Design/methodology/approach

This paper adds viewpoints from the sociology‐based institutional theory, adopting a more critical view on how institutions emerge, how they are influenced by their environment and how they shape the environment in which they operate. In‐depth interviews were conducted with the management of the business incubators. The paper included all seven business incubators of Lithuania: five business incubators in Vilnius and two business incubators in Kaunas.

Findings

The studied Lithuanian business incubators have a strong focus on property, together with the offering of training and consulting, although at a very superficial level. There are strong arguments in favor of a mimicking process and institutional behavior. What made these property developments so attractive was the available public money, particularly from the European Union. As long as the money keeps flowing, there is a strong incentive to grow. The managers say that their public shareholders provide only weak support after the business incubator was set up. Their private investors, on the other hand, are interested in high rents. In addition, teams operating the business incubators are small, most consisting of not more than three people; a much lower number than the European average of 12.

Originality/value

The empirical results offer interesting insights into the self‐understanding of the management of Lithuanian business incubators, their setup and the environment in which they operate.

Details

Baltic Journal of Management, vol. 5 no. 3
Type: Research Article
ISSN: 1746-5265

Keywords

Content available
Article
Publication date: 14 September 2010

Rolv Petter Amdam, Petras Baršauskas and Alfredas Chmieliauskas

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693

Abstract

Details

Baltic Journal of Management, vol. 5 no. 3
Type: Research Article
ISSN: 1746-5265

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Article
Publication date: 14 November 2016

Thomas Thurner and Liliana Proskuryakova

Sectoral foresight activities often identify technological opportunities but leave the question open who will pursue them. Entrepreneurial activities have become…

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376

Abstract

Purpose

Sectoral foresight activities often identify technological opportunities but leave the question open who will pursue them. Entrepreneurial activities have become increasingly important for the introduction and commercialization of new technological solutions. The same is true for Russia’s oil and gas industry, which requires a major technological upscaling to stay competitive. Promising start-ups, however, often face high barriers and fail to commercialize superior technological solutions. The purpose of this study is to show how industry-specific entry barriers can hamper start-up activities.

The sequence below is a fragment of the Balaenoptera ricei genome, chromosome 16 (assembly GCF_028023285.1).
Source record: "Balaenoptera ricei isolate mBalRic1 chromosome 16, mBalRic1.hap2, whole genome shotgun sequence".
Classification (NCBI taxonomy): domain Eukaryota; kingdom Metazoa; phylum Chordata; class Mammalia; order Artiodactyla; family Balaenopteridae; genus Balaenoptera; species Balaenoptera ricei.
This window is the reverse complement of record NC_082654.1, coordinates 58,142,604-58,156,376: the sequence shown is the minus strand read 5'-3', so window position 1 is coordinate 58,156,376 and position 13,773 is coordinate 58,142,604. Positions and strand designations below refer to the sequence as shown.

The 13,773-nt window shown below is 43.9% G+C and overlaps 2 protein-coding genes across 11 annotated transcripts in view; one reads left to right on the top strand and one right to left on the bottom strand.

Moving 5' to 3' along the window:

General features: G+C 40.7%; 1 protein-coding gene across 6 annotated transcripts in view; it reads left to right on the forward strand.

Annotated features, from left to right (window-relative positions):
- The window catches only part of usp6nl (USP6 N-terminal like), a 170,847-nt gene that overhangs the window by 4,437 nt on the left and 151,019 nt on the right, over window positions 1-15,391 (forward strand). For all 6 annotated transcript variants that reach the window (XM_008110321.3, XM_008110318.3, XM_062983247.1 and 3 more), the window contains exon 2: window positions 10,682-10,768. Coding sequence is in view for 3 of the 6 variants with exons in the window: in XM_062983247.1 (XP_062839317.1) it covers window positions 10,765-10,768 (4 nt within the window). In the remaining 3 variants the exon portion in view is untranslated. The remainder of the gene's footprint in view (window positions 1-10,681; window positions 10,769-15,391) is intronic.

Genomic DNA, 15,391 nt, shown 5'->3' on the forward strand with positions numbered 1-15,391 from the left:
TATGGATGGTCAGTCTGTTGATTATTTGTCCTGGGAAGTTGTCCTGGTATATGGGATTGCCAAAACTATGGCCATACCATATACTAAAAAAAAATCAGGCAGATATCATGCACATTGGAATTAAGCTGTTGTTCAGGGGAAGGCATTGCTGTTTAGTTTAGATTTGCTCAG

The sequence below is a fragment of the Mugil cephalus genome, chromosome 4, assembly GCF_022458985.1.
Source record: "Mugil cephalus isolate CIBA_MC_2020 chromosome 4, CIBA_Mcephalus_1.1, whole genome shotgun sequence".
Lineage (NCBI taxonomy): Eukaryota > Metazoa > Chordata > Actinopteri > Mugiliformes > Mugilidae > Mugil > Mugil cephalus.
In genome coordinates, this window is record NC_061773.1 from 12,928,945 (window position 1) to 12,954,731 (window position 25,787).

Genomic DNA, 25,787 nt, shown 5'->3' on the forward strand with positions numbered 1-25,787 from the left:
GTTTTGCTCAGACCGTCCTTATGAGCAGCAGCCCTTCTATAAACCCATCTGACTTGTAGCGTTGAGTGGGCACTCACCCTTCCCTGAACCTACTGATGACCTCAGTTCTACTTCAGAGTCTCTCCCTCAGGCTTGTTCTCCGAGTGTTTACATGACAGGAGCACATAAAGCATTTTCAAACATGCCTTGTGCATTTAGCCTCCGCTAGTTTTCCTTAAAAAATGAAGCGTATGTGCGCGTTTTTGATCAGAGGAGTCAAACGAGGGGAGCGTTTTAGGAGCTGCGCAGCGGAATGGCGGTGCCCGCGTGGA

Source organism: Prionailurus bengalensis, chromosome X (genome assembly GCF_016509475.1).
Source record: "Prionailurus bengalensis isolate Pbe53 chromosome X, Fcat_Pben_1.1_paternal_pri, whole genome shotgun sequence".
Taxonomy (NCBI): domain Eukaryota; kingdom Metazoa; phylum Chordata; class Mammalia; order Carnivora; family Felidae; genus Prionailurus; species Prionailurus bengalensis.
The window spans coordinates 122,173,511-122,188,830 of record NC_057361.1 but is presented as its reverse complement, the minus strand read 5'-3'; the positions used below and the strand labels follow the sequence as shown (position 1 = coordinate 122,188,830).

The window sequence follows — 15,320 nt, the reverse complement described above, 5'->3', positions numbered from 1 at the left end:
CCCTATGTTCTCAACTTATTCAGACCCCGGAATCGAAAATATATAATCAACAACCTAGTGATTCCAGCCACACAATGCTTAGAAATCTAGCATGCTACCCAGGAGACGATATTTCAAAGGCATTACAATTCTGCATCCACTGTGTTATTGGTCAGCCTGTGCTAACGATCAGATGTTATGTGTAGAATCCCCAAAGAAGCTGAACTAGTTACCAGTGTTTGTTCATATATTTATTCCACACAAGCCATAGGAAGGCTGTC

Design/methodology/approach

This paper discusses the experiences of a Russian oilfield service start-up in commercializing a self-developed technology for increasing the productivity of oil wells.

Findings

The start-up faced conservatism from corporate decision-makers, declining oil prices and suboptimal protection of intellectual property rights. The company overcame most barriers through moving into other markets outside of Russia, as closing a deal with customers in the USA and Canada went much faster than the extended business cycles of national oil companies.

Originality/value

This paper connects sectoral foresight activities to the real-life experience of a start-up. The findings suggest that entry barriers need to be addressed by the planning process to really pave the way for a greater impact of entrepreneurial activity.

Details

foresight, vol. 18 no. 6
Type: Research Article
ISSN: 1463-6689

Keywords

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Article
Publication date: 5 January 2015

Alexandra Gerbasi and Dominika Latusek

The purpose of this paper is to investigate collaboration and coordination practices in the organisation whose members come from two countries that differ dramatically in…

Abstract

Purpose

The purpose of this paper is to investigate collaboration and coordination practices in the organisation whose members come from two countries that differ dramatically in generalised trust: Poland and the USA.

Design/methodology/approach

A qualitative field study conducted in Silicon Valley-based American-Polish start-up joint venture.

Findings